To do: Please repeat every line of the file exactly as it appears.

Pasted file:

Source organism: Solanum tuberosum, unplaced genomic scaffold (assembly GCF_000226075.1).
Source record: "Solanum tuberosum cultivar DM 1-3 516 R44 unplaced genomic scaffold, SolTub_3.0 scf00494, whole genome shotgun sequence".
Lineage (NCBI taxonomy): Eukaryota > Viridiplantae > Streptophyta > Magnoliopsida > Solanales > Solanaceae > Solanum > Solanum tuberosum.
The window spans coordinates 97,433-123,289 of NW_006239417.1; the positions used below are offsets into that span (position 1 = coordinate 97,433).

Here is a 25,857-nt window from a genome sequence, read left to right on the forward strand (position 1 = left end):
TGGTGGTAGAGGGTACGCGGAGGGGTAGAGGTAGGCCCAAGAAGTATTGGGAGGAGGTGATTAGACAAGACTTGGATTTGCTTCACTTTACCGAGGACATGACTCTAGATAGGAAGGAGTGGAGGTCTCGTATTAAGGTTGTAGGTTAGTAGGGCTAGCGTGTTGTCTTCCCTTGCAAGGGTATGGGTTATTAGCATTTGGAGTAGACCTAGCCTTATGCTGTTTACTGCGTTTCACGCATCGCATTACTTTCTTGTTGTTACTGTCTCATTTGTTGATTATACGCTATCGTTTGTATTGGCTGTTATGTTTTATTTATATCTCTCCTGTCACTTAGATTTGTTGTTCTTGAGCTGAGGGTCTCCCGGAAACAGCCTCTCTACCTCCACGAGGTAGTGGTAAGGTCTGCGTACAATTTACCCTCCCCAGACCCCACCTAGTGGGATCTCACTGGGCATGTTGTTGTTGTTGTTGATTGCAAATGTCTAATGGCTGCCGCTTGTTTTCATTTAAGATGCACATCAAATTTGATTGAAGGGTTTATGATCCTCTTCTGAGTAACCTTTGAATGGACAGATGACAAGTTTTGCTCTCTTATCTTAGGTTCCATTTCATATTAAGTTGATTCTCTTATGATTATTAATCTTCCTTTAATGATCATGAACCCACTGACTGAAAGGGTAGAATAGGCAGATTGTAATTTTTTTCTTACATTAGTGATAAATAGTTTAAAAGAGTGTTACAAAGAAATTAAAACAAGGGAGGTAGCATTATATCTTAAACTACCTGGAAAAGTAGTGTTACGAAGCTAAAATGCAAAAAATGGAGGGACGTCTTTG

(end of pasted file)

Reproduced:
Source organism: Solanum tuberosum, unplaced genomic scaffold (assembly GCF_000226075.1).
Source record: "Solanum tuberosum cultivar DM 1-3 516 R44 unplaced genomic scaffold, SolTub_3.0 scf00494, whole genome shotgun sequence".
Lineage (NCBI taxonomy): Eukaryota > Viridiplantae > Streptophyta > Magnoliopsida > Solanales > Solanaceae > Solanum > Solanum tuberosum.
The window spans coordinates 97,433-123,289 of NW_006239417.1; the positions used below are offsets into that span (position 1 = coordinate 97,433).

Here is a 25,857-nt window from a genome sequence, read left to right on the forward strand (position 1 = left end):
TGGTGGTAGAGGGTACGCGGAGGGGTAGAGGTAGGCCCAAGAAGTATTGGGAGGAGGTGATTAGACAAGACTTGGATTTGCTTCACTTTACCGAGGACATGACTCTAGATAGGAAGGAGTGGAGGTCTCGTATTAAGGTTGTAGGTTAGTAGGGCTAGCGTGTTGTCTTCCCTTGCAAGGGTATGGGTTATTAGCATTTGGAGTAGACCTAGCCTTATGCTGTTTACTGCGTTTCACGCATCGCATTACTTTCTTGTTGTTACTGTCTCATTTGTTGATTATACGCTATCGTTTGTATTGGCTGTTATGTTTTATTTATATCTCTCCTGTCACTTAGATTTGTTGTTCTTGAGCTGAGGGTCTCCCGGAAACAGCCTCTCTACCTCCACGAGGTAGTGGTAAGGTCTGCGTACAATTTACCCTCCCCAGACCCCACCTAGTGGGATCTCACTGGGCATGTTGTTGTTGTTGTTGATTGCAAATGTCTAATGGCTGCCGCTTGTTTTCATTTAAGATGCACATCAAATTTGATTGAAGGGTTTATGATCCTCTTCTGAGTAACCTTTGAATGGACAGATGACAAGTTTTGCTCTCTTATCTTAGGTTCCATTTCATATTAAGTTGATTCTCTTATGATTATTAATCTTCCTTTAATGATCATGAACCCACTGACTGAAAGGGTAGAATAGGCAGATTGTAATTTTTTTCTTACATTAGTGATAAATAGTTTAAAAGAGTGTTACAAAGAAATTAAAACAAGGGAGGTAGCATTATATCTTAAACTACCTGGAAAAGTAGTGTTACGAAGCTAAAATGCAAAAAATGGAGGGACGTCTTTG